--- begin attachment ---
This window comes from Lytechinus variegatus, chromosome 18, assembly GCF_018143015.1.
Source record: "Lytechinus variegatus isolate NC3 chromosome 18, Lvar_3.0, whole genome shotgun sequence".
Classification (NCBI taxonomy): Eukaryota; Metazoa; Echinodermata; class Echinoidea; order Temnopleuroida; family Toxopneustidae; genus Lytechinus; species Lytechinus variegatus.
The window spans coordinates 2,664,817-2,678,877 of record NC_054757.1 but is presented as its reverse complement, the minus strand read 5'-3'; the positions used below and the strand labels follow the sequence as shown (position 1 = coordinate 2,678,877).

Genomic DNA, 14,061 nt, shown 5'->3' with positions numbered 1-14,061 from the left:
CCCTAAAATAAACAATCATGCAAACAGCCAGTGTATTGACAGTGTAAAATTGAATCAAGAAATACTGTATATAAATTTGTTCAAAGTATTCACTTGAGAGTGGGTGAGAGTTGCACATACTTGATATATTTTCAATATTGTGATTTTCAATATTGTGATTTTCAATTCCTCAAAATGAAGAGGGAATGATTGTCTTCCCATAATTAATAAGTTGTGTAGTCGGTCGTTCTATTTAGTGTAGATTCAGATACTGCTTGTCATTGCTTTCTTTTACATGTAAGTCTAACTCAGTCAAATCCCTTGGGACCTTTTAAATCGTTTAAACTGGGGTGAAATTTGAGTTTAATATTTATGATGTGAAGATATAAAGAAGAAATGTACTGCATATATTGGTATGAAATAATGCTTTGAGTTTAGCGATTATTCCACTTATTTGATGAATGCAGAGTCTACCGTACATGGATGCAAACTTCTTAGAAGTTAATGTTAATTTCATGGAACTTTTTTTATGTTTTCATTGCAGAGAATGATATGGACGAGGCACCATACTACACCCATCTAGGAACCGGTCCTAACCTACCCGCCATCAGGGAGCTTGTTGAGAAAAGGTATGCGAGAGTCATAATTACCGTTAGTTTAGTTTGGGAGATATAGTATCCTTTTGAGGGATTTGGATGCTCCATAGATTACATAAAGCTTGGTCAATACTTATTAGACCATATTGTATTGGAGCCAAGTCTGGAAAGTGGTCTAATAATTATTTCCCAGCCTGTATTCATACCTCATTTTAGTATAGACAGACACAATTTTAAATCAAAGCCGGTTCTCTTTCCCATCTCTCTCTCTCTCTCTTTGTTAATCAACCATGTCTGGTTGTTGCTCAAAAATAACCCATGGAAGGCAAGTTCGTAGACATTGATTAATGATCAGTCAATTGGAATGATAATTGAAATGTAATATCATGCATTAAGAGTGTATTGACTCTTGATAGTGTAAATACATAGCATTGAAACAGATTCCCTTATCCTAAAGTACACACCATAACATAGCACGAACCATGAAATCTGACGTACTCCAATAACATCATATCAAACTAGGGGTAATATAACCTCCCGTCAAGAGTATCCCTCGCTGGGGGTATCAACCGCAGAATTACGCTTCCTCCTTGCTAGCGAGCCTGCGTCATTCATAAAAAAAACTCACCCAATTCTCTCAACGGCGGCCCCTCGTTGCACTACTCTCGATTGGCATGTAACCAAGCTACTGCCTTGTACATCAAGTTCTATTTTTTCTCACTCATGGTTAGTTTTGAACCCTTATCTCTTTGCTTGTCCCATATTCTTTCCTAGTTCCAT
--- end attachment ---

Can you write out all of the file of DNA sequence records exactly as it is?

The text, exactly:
This window comes from Lytechinus variegatus, chromosome 18, assembly GCF_018143015.1.
Source record: "Lytechinus variegatus isolate NC3 chromosome 18, Lvar_3.0, whole genome shotgun sequence".
Classification (NCBI taxonomy): Eukaryota; Metazoa; Echinodermata; class Echinoidea; order Temnopleuroida; family Toxopneustidae; genus Lytechinus; species Lytechinus variegatus.
The window spans coordinates 2,664,817-2,678,877 of record NC_054757.1 but is presented as its reverse complement, the minus strand read 5'-3'; the positions used below and the strand labels follow the sequence as shown (position 1 = coordinate 2,678,877).

Genomic DNA, 14,061 nt, shown 5'->3' with positions numbered 1-14,061 from the left:
CCCTAAAATAAACAATCATGCAAACAGCCAGTGTATTGACAGTGTAAAATTGAATCAAGAAATACTGTATATAAATTTGTTCAAAGTATTCACTTGAGAGTGGGTGAGAGTTGCACATACTTGATATATTTTCAATATTGTGATTTTCAATATTGTGATTTTCAATTCCTCAAAATGAAGAGGGAATGATTGTCTTCCCATAATTAATAAGTTGTGTAGTCGGTCGTTCTATTTAGTGTAGATTCAGATACTGCTTGTCATTGCTTTCTTTTACATGTAAGTCTAACTCAGTCAAATCCCTTGGGACCTTTTAAATCGTTTAAACTGGGGTGAAATTTGAGTTTAATATTTATGATGTGAAGATATAAAGAAGAAATGTACTGCATATATTGGTATGAAATAATGCTTTGAGTTTAGCGATTATTCCACTTATTTGATGAATGCAGAGTCTACCGTACATGGATGCAAACTTCTTAGAAGTTAATGTTAATTTCATGGAACTTTTTTTATGTTTTCATTGCAGAGAATGATATGGACGAGGCACCATACTACACCCATCTAGGAACCGGTCCTAACCTACCCGCCATCAGGGAGCTTGTTGAGAAAAGGTATGCGAGAGTCATAATTACCGTTAGTTTAGTTTGGGAGATATAGTATCCTTTTGAGGGATTTGGATGCTCCATAGATTACATAAAGCTTGGTCAATACTTATTAGACCATATTGTATTGGAGCCAAGTCTGGAAAGTGGTCTAATAATTATTTCCCAGCCTGTATTCATACCTCATTTTAGTATAGACAGACACAATTTTAAATCAAAGCCGGTTCTCTTTCCCATCTCTCTCTCTCTCTCTTTGTTAATCAACCATGTCTGGTTGTTGCTCAAAAATAACCCATGGAAGGCAAGTTCGTAGACATTGATTAATGATCAGTCAATTGGAATGATAATTGAAATGTAATATCATGCATTAAGAGTGTATTGACTCTTGATAGTGTAAATACATAGCATTGAAACAGATTCCCTTATCCTAAAGTACACACCATAACATAGCACGAACCATGAAATCTGACGTACTCCAATAACATCATATCAAACTAGGGGTAATATAACCTCCCGTCAAGAGTATCCCTCGCTGGGGGTATCAACCGCAGAATTACGCTTCCTCCTTGCTAGCGAGCCTGCGTCATTCATAAAAAAAACTCACCCAATTCTCTCAACGGCGGCCCCTCGTTGCACTACTCTCGATTGGCATGTAACCAAGCTACTGCCTTGTACATCAAGTTCTATTTTTTCTCACTCATGGTTAGTTTTGAACCCTTATCTCTTTGCTTGTCCCATATTCTTTCCTAGTTCCAT